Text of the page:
Faculty Mentor

Melinda K Duncan, Ph.D.

Proposal Type

Poster

Start Date

2-11-2019 3:20 PM

End Date

2-11-2019 4:30 PM

Location

Cleveland Ballroom

Abstract

Investigating the Mechanisms of Aniridic Cataract

Katie A. Coscia, Samuel G. Novo, Mahbubul H. Shihan, Yan Wang, Paige Faasuamalie, Adam Pater-Faranda, and Melinda K. Duncan

Aniridia is a congenital eye disorder hallmarked by an absent or malformed iris and underdevelopment of the fovea and optic nerve. These structural deformities are associated with many complications like photophobia, decreased quality of vision, and an increased predisposition to the premature onset of vision-threatening diseases such as glaucoma, keratopathy, and cataracts. Patients with aniridia often require lifelong ophthalmological care, including many costly, invasive surgeries. Aniridia is caused by heterozygous inheritance of a mutation in the PAX6 gene, a key regulatory transcription factor crucial for the proper formation and maintenance of the tissues of the eye. This haploinsufficiency of the PAX6 gene is implicated in the eye’s failure to maintain lens clarity and premature development of cataracts in aniridic patients. To explore the molecular mechanisms behind cataract development, several fibrotic markers with altered levels of transcription were identified via mRNA sequencing of wild type and PAX6 mutant lens epithelial cells. Immunohistochemical staining was performed to investigate the role that four indicators of potential fibrosis play in the manifestation of the aniridic phenotype. There was a noticeable upregulation in the expression of α-smooth muscle actin protein in the lens cells that correlated with the upregulation shown in the RNAseq data. In contrast, while fibronectin 1 and collagen I mRNA levels are also upregulated by RNAseq, no discernible changes in their protein expression levels were detected. Further, while the mRNA levels of extracellular matrix protein 1 are upregulated, the levels of this protein appear to be downregulated. Such discordant results suggest that the protein levels of ECM1, fibronectin 1 and Collagen I may be controlled via post-transcriptional mechanisms such as translational control. Overall, these results suggest that the PAX6 heterozygous lens is sensitized to undergo fibrosis, which may explain the propensity of the aniridic lens to develop early-onset cataract.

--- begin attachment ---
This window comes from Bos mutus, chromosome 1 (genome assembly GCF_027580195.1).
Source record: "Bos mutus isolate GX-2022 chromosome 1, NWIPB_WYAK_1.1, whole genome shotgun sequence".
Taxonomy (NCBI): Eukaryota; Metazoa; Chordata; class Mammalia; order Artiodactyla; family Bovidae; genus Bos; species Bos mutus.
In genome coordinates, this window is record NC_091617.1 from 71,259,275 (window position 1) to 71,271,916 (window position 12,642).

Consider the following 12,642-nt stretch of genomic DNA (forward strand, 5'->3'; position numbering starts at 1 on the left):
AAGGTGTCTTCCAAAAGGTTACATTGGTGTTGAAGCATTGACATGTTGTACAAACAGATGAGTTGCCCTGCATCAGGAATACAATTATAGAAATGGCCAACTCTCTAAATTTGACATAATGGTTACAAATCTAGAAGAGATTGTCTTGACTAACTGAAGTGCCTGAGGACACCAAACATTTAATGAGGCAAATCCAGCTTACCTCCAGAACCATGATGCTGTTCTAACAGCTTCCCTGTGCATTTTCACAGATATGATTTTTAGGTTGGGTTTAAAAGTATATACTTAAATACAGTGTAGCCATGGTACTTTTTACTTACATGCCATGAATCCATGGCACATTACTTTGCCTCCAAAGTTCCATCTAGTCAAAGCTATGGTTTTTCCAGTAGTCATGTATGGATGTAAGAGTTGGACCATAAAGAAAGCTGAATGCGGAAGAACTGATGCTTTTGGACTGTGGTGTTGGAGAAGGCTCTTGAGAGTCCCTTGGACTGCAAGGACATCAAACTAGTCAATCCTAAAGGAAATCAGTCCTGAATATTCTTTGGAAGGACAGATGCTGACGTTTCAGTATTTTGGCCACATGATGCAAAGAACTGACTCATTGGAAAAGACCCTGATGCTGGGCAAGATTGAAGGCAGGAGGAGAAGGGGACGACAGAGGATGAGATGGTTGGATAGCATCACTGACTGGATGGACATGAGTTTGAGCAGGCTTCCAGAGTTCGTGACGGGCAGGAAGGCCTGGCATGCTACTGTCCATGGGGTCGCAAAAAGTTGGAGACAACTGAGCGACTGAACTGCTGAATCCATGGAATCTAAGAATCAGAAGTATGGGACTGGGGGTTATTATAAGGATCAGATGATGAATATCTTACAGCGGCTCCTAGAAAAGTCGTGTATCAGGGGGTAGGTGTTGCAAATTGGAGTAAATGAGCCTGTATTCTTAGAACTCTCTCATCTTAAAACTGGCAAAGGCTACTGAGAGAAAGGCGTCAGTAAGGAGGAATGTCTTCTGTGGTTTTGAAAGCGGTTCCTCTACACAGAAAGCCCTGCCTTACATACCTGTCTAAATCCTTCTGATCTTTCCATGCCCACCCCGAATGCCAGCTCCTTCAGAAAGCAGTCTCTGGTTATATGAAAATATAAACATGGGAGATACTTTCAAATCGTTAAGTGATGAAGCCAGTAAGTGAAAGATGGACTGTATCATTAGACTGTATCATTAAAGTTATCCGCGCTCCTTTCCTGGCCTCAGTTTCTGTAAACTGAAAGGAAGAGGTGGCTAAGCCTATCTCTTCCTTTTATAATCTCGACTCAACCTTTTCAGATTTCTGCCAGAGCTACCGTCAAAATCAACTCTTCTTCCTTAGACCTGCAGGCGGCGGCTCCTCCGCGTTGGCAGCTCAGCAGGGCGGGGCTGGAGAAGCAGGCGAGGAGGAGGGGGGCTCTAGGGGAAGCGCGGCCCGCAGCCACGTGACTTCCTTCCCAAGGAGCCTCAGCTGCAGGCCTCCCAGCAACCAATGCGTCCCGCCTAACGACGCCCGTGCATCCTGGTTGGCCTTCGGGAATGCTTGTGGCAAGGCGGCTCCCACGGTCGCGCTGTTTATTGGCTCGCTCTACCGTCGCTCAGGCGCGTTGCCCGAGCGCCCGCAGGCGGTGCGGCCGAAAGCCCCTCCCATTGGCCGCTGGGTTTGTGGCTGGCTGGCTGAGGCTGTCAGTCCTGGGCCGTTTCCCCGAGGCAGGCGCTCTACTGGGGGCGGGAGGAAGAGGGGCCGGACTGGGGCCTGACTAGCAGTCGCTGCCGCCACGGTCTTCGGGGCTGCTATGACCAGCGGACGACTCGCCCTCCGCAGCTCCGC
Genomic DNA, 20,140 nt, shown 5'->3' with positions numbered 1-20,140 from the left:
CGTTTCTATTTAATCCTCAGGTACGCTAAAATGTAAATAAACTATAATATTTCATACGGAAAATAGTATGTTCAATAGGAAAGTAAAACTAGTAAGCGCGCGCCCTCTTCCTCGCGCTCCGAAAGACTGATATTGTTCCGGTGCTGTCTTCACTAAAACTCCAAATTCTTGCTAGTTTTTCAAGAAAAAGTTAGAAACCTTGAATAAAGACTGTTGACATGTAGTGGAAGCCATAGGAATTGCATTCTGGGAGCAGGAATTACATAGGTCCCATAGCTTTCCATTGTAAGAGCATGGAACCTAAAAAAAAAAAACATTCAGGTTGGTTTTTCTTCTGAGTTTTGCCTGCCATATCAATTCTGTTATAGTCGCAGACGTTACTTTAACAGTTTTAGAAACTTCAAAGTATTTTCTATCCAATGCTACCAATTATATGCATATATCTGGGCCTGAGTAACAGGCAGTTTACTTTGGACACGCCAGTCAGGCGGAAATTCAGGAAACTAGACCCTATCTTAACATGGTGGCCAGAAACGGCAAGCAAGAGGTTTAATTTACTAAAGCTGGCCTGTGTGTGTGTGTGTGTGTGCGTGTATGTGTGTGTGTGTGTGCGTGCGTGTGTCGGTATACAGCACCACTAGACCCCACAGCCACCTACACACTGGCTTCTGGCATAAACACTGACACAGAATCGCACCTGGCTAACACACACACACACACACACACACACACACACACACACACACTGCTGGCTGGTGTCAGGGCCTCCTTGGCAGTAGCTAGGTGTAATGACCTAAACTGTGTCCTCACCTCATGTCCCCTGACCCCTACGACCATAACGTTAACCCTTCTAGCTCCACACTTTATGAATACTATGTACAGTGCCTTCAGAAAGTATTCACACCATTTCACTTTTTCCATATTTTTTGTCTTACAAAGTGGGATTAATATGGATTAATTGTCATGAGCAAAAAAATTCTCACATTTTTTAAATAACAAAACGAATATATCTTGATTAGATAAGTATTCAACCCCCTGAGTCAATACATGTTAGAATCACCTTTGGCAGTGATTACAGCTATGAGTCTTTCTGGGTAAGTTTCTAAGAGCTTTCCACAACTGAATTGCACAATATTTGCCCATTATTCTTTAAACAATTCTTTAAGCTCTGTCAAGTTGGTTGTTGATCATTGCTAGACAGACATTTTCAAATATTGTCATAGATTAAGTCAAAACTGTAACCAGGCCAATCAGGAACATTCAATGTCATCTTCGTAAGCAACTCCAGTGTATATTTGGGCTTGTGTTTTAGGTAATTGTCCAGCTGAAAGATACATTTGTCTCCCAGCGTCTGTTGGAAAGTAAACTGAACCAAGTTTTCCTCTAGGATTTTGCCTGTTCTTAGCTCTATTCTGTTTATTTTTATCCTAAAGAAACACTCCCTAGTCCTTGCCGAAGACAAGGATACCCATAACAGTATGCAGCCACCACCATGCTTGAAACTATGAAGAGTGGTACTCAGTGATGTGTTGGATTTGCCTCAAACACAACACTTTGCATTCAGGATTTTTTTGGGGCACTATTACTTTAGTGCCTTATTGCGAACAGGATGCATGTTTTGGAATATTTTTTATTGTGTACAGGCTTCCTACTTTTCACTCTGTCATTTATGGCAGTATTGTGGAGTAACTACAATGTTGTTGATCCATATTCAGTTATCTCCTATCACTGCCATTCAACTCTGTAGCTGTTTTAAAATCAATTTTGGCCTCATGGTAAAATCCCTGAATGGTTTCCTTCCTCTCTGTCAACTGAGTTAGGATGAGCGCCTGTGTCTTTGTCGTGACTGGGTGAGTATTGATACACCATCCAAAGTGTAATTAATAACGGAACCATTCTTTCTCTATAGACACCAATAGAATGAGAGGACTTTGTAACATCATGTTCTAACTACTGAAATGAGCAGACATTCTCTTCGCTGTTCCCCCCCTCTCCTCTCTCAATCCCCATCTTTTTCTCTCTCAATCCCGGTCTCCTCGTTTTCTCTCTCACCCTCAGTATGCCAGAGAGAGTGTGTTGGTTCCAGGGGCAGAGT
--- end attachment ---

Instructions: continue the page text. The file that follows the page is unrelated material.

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Nov 2nd, 3:20 PM Nov 2nd, 4:30 PM

#14 - Investigating the Mechanisms of Aniridic Cataract

Cleveland Ballroom

Investigating the Mechanisms of Aniridic Cataract

Katie A. Coscia, Samuel G. Novo, Mahbubul H. Shihan, Yan Wang, Paige Faasuamalie, Adam Pater-Faranda, and Melinda K. Duncan

Aniridia is a congenital eye disorder hallmarked by an absent or malformed iris and underdevelopment of the fovea and optic nerve. These structural deformities are associated with many complications like photophobia, decreased quality of vision, and an increased predisposition to the premature onset of vision-threatening diseases such as glaucoma, keratopathy, and cataracts. Patients with aniridia often require lifelong ophthalmological care, including many costly, invasive surgeries. Aniridia is caused by heterozygous inheritance of a mutation in the PAX6 gene, a key regulatory transcription factor crucial for the proper formation and maintenance of the tissues of the eye. This haploinsufficiency of the PAX6 gene is implicated in the eye’s failure to maintain lens clarity and premature development of cataracts in aniridic patients. To explore the molecular mechanisms behind cataract development, several fibrotic markers with altered levels of transcription were identified via mRNA sequencing of wild type and PAX6 mutant lens epithelial cells. Immunohistochemical staining was performed to investigate the role that four indicators of potential fibrosis play in the manifestation of the aniridic phenotype. There was a noticeable upregulation in the expression of α-smooth muscle actin protein in the lens cells that correlated with the upregulation shown in the RNAseq data. In contrast, while fibronectin 1 and collagen I mRNA levels are also upregulated by RNAseq, no discernible changes in their protein expression levels were detected. Further, while the mRNA levels of extracellular matrix protein 1 are upregulated, the levels of this protein appear to be downregulated. Such discordant results suggest that the protein levels of ECM1, fibronectin 1 and Collagen I may be controlled via post-transcriptional mechanisms such as translational control. Overall, these results suggest that the PAX6 heterozygous lens is sensitized to undergo fibrosis, which may explain the propensity of the aniridic lens to develop early-onset cataract.